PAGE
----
The selection, installation and promotion of appropriate and sustainable technology is a critical component of any WASH system.

We always look for technology that’s easy to transport, even to the world’s most remote communities. It has to be simple to maintain and made from materials that are readily available in local markets, along with any spare parts.

Our technical solutions won’t involve complex maintenance or expensive components or chemicals. And with the training we provide, they’ll be easy for communities to use and maintain, long after our partners have completed their work.

Climate Change and Technology

As our climate changes, life is becoming even harder for people who already struggle to get clean water. Weather is becoming more extreme;  frequent and extreme flooding is polluting fragile water sources; and longer droughts are drying up springs. People need a reliable supply of water that keeps pumping through flood, drought, and natural disaster. That’s where technology, tools, and training comes in.

Our best defense against the effects of climate change that cause water uncertainty is to use robust systems, and to work with local communities to ensure they have the tools and training to maintain them.

This page presents a selection of some of the technologies that WaterAid and its partners use to meet the needs of the communities where we work, and to make them resilient to our changing climate. Watch our technology series below to see how we're working with communities to build reliable and sustainable solutions.

Borehole drilling

Much of our water is found in the ground, beneath the Earth's surface in the soil. But ground water is not available everywhere. When water is deep below the ground or where there is hard rock to drill through, we use boreholes. A borehole can reach down to 100 metres or more. Once water is found, pipes are installed, allowing water to be pumped by hand or fed up into large tanks. Find out more in the video:

Gravity fed water systems

We tend to use this system in hilly, rural areas where people usually have to carry water over steep terrain. Water is found from a high point, often a natural spring. A reservoir tank is built to hold the water and pipes carry the water downhill to the community. Using the natural force of gravity removes the need for expensive electrical pumps, making this a cost-effective innovation. We aim to engage the entire community to help protect the pipes, as seen in the video:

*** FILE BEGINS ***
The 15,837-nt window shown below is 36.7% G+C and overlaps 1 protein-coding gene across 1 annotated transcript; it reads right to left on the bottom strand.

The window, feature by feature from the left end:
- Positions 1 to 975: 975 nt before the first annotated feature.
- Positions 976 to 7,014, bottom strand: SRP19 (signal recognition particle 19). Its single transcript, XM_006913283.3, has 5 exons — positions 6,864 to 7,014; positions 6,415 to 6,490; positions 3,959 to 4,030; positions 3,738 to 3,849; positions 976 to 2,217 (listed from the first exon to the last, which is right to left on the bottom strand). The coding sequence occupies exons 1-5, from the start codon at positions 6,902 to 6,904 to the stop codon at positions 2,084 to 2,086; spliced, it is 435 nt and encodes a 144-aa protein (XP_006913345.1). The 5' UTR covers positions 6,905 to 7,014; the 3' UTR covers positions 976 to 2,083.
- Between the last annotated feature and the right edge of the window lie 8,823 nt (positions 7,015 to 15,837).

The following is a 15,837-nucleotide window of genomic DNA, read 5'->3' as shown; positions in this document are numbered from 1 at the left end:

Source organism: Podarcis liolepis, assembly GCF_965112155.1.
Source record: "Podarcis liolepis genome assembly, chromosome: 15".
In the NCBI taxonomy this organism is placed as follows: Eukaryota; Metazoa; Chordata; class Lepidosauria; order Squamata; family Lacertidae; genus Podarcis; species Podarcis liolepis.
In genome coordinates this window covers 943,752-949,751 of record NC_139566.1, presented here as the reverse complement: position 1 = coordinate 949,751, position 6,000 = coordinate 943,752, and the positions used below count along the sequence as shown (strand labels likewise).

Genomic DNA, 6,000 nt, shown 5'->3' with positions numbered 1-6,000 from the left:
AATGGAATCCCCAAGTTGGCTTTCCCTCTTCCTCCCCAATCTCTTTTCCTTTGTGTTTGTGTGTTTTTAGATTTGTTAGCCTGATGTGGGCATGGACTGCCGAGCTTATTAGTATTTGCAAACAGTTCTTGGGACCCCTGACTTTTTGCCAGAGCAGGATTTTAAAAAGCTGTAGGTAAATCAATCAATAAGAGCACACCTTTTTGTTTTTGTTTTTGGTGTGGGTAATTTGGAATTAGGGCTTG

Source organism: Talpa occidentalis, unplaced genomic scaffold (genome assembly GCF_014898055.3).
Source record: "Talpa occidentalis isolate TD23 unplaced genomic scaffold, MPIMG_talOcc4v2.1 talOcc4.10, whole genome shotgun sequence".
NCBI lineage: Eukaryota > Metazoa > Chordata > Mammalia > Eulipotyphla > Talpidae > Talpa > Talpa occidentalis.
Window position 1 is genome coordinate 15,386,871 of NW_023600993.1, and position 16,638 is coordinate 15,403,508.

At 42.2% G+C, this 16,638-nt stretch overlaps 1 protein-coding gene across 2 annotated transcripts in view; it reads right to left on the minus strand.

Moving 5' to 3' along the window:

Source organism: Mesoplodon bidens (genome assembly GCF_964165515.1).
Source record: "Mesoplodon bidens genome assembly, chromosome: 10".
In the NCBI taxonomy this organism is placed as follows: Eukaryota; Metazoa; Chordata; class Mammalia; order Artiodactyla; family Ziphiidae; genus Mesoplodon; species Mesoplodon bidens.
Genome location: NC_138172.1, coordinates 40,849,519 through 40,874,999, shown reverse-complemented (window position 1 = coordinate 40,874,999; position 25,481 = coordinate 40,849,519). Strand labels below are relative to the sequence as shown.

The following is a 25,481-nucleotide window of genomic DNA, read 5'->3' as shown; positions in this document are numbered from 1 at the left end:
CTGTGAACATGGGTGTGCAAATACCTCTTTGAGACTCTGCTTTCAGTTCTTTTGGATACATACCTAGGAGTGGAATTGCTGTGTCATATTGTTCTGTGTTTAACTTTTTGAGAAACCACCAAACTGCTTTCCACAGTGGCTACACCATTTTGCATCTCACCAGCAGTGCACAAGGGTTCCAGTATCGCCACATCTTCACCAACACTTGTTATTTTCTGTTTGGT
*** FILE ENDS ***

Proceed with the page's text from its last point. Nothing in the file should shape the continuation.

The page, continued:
Water kiosks

Water kiosks are often installed in the heart of the community, run by attendants to provide a convenient and accessible source of clean water. The kiosks sometimes also sell items such as soap and washing powder. See them in action:

Tippy taps

Our most low tech and low cost water solution is a tippy tap. We encourage the use of these where more advanced systems are not yet in place. Easy to build with everyday objects including sticks, bottles, string, and wood, these enable people to wash their hands and help stop the spread of disease. Watch how to make a tippy tap:

Water ATMS

Much like an ATM that dispenses cash, a water ATM enables communities to use a prepaid card to dispense clean water. Water ATMs are automated versions of water kiosks, which don't require attendants. This technology provides a sustainable source of clean water 24 hours a day:

Solar pumps

Using panels that transform sunlight into electricity, we can harness this natural and renewable energy to power electrical pumps to extract water from deep in the ground. Solar pumps have low running costs and are great for the environment:

Download our technical briefs

Contact our technical enquiry service

Got a question about the technology we use? Want to tell us about a new water, sanitation, or hygiene product you’ve developed?

Our technical enquiry service is run by engineering specialists and is available on Tuesdays and Wednesdays. Just email [email protected] and they’ll be in touch as soon as possible.